Programme areas and target groups

  • Northern Afghanistan: Sar-e Pul and Jawzjan provinces.
  • The Women Self Help Groups project and urban refugees project in the Kabul area.
  • WASH projects in the Southern province of Uruzgan and Nangarhar.


  • Food security & Livelihoods
  • WASH

What we do in Afghanistan

In the course of 2016 more than a million people became displaced in Afghanistan. About half of them were fleeing the fighting in several provinces between government forces and either the Taliban or Islamic State. The other half were Afghan returnees coming from Pakistan due to the harassment by governmental agents there.

Besides these two groups there are still disaster IDPs, such as the families that lost their houses to the riverbank erosion of the Amu Darya, the main river in the north. ZOA is assisting the different types of displaced people, in a context where security is not getting better, and many countries are reducing their funding.
However, we see signs of hope throughout our projects. In peacebuilding we completed a project after four years in the Sar-e Pul district and in two Jawzjan districts. The WASH project in Uruzgan and Sar-e Pul helped 4,000 conflict-related internally displaced families.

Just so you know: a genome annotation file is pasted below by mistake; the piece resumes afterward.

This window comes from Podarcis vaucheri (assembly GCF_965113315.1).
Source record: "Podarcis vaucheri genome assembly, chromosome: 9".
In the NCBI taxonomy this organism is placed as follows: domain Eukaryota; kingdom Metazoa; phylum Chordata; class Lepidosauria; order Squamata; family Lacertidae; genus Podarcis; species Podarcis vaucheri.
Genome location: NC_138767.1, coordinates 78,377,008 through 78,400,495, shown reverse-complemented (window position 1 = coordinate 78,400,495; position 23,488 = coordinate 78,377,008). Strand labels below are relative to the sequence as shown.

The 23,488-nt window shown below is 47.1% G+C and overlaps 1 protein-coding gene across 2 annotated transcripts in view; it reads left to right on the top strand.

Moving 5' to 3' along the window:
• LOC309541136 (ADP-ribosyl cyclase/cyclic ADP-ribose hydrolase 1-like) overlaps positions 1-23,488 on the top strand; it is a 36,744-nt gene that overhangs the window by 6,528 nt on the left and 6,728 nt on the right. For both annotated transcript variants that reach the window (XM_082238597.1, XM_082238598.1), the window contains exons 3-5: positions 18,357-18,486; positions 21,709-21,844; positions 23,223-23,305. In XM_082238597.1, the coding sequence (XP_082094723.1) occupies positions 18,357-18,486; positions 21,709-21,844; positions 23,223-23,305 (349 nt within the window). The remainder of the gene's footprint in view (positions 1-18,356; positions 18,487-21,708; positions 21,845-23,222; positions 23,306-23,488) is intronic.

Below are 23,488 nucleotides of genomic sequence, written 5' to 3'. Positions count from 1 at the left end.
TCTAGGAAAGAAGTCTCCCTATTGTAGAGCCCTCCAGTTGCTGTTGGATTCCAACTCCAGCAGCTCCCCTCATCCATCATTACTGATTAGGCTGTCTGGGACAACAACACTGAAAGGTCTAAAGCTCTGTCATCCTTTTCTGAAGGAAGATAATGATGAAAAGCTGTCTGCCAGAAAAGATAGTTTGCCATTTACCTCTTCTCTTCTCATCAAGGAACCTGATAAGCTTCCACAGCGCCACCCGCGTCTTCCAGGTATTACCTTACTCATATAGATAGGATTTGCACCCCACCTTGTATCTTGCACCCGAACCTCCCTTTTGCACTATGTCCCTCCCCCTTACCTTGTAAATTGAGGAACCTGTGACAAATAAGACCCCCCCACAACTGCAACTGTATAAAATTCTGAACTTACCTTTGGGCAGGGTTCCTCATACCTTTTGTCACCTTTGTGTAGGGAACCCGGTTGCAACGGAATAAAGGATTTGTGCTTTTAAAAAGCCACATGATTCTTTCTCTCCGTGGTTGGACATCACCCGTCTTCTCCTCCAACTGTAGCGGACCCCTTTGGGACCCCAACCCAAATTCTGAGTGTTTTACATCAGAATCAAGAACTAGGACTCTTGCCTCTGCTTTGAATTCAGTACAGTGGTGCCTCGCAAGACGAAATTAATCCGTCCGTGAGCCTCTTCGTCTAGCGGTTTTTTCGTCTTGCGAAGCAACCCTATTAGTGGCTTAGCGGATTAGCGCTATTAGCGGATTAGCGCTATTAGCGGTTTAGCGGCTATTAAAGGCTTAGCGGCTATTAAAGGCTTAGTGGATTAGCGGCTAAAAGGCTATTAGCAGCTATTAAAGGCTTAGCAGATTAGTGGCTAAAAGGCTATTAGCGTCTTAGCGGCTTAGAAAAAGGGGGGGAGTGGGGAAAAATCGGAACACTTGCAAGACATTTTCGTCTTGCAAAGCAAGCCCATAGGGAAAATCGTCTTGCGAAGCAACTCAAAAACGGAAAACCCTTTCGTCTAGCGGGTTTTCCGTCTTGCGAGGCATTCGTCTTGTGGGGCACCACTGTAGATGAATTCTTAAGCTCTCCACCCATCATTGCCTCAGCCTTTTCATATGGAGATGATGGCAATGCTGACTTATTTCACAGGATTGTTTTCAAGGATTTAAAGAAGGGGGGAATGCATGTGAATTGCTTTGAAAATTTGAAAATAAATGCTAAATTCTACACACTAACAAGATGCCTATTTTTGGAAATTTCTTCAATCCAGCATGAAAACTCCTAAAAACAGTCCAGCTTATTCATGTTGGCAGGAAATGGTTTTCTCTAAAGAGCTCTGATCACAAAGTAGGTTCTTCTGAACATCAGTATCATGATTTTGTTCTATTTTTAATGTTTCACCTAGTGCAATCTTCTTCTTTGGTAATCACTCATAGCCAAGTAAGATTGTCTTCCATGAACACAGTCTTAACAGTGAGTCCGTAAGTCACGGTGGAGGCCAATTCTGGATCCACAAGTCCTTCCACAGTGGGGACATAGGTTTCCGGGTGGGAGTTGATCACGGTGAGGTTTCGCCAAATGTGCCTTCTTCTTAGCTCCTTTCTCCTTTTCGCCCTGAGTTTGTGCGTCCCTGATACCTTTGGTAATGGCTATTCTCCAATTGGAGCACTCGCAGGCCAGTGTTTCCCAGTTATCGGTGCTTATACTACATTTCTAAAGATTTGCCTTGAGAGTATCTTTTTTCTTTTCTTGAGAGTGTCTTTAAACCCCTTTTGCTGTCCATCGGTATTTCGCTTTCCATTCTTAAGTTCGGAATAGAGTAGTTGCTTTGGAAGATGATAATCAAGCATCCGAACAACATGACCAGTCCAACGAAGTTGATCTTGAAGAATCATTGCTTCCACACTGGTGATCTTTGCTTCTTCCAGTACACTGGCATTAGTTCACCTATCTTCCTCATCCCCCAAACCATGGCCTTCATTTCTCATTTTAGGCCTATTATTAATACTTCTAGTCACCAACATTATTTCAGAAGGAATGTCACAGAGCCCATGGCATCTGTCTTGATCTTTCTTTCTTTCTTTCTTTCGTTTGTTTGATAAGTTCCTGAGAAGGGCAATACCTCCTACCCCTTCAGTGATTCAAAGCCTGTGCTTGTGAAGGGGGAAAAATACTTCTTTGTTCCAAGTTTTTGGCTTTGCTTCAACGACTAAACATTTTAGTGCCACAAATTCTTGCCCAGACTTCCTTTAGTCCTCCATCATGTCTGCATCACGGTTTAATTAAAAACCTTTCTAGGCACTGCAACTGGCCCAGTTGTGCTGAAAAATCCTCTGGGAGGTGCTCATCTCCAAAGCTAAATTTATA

We also started a WASH-project to help returnee families in Nangarhar. We assisted 219 families with construction and shelter, after they lost their houses to the Amu Darya river.

The Women Self Help Groups in Kabul and Shebergan are also having very positive results, empowering women socially and economically. The National Solidarity Programme, a project funded by the World Bank through the Afghan government, was completed in 2016. ZOA has been involved in this project since 2007, and has trained and coached the Community Development Councils in each of the 612 villages of Sar-e Pul province. Hundreds of schools, clinics, bridges and other infrastructural objects were built in Sar-e Pul as part of this project.
It is expected that in 2017 the returnees from Pakistan will be a main target group, as well as the conflict related IDPs who will continue to need our support in the next year.